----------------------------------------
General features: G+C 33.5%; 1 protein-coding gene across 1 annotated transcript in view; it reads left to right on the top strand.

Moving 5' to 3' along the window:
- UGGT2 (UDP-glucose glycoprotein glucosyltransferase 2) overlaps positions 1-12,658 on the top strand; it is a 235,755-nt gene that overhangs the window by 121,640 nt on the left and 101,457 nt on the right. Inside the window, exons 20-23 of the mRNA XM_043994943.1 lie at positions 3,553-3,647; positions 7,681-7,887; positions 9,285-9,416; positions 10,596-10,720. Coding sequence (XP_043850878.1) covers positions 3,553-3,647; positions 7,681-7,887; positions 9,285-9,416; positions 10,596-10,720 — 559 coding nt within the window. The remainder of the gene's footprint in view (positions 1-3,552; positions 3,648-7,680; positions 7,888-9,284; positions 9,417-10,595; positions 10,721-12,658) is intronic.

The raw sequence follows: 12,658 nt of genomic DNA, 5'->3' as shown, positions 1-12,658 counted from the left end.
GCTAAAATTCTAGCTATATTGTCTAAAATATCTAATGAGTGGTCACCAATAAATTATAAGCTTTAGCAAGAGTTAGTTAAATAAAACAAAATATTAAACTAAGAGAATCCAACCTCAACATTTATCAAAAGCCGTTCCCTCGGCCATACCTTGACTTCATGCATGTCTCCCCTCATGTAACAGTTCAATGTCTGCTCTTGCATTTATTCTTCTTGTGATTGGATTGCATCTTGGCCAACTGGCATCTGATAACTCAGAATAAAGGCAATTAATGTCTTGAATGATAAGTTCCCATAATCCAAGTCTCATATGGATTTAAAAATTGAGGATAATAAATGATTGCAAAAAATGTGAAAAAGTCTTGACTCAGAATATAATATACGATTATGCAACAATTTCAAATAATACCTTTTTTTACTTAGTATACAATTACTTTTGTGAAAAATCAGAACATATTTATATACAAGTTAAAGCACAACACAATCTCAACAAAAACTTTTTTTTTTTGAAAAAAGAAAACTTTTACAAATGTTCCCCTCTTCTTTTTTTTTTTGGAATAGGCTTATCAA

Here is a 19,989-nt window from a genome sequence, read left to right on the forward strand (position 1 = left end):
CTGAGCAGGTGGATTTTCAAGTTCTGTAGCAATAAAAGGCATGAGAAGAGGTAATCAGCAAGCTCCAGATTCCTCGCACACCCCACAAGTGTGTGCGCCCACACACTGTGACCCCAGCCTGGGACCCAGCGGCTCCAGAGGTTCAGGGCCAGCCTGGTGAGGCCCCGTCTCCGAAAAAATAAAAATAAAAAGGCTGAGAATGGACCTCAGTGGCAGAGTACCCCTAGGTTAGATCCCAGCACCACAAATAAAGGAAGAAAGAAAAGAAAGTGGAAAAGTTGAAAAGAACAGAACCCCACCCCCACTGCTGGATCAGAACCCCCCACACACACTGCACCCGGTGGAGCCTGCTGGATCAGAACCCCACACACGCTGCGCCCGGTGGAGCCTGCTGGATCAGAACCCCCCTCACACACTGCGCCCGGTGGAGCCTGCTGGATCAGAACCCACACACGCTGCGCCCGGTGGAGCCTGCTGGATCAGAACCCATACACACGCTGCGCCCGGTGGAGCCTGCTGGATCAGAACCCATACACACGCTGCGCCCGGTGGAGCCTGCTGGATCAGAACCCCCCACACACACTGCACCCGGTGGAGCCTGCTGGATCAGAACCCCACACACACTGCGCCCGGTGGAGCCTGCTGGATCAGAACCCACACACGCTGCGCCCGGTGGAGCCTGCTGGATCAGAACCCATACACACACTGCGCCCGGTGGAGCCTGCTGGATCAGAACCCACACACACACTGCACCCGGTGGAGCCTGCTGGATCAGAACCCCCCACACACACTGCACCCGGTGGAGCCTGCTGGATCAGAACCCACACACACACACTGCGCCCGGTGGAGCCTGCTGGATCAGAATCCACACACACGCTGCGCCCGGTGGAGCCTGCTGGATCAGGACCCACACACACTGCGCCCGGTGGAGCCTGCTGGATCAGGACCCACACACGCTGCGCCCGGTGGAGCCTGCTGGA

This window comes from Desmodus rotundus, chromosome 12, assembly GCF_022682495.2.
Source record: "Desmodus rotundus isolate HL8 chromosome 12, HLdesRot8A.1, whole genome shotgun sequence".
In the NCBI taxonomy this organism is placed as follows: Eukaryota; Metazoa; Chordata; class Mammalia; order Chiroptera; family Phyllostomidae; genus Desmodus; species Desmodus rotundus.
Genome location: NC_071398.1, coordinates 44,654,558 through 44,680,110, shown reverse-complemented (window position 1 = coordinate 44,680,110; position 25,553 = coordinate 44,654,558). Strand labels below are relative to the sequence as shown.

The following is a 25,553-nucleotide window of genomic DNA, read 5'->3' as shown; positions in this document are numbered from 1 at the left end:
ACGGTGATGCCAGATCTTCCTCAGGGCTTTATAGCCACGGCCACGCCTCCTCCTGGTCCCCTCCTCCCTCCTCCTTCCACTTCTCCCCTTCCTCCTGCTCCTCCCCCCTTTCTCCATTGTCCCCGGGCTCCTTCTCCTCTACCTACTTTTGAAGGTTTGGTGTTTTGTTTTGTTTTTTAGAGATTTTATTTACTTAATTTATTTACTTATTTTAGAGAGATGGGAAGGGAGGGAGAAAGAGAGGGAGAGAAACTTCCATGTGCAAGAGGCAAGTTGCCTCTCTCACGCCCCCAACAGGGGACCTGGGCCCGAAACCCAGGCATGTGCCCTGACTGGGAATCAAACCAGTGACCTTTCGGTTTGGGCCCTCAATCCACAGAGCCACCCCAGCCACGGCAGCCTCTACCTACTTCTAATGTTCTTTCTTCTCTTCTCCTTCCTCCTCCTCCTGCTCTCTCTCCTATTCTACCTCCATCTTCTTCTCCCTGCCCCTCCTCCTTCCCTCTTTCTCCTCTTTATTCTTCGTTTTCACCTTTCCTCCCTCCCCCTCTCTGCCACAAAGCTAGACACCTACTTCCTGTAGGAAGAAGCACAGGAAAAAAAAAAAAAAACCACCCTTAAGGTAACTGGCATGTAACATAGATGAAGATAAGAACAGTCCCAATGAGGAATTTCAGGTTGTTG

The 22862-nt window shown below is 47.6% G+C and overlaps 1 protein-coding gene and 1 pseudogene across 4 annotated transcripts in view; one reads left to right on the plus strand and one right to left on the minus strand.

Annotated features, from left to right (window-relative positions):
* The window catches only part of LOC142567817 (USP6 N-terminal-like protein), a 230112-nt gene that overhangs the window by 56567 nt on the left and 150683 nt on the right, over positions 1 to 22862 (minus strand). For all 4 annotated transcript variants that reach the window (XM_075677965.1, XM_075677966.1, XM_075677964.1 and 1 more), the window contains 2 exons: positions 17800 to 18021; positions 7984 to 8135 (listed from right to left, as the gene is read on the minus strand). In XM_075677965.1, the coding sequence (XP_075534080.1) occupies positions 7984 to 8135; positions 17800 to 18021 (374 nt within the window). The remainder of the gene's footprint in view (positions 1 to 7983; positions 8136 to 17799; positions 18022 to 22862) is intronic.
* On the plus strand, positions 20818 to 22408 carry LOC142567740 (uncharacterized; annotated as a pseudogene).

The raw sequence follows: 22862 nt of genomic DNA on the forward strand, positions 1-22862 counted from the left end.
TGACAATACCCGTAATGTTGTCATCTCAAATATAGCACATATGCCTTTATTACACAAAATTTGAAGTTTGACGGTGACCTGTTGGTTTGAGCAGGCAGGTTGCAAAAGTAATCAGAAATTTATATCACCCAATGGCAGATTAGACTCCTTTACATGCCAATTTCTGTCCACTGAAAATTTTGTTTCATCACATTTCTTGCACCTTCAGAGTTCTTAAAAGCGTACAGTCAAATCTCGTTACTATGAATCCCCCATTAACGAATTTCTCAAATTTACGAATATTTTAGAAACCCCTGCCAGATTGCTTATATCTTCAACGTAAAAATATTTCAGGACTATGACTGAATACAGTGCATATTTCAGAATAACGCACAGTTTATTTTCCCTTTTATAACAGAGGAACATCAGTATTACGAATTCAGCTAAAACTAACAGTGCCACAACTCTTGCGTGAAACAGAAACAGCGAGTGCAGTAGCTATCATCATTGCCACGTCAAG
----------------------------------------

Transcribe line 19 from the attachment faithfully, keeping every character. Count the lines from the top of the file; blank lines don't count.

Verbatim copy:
TGACAATACCCGTAATGTTGTCATCTCAAATATAGCACATATGCCTTTATTACACAAAATTTGAAGTTTGACGGTGACCTGTTGGTTTGAGCAGGCAGGTTGCAAAAGTAATCAGAAATTTATATCACCCAATGGCAGATTAGACTCCTTTACATGCCAATTTCTGTCCACTGAAAATTTTGTTTCATCACATTTCTTGCACCTTCAGAGTTCTTAAAAGCGTACAGTCAAATCTCGTTACTATGAATCCCCCATTAACGAATTTCTCAAATTTACGAATATTTTAGAAACCCCTGCCAGATTGCTTATATCTTCAACGTAAAAATATTTCAGGACTATGACTGAATACAGTGCATATTTCAGAATAACGCACAGTTTATTTTCCCTTTTATAACAGAGGAACATCAGTATTACGAATTCAGCTAAAACTAACAGTGCCACAACTCTTGCGTGAAACAGAAACAGCGAGTGCAGTAGCTATCATCATTGCCACGTCAAG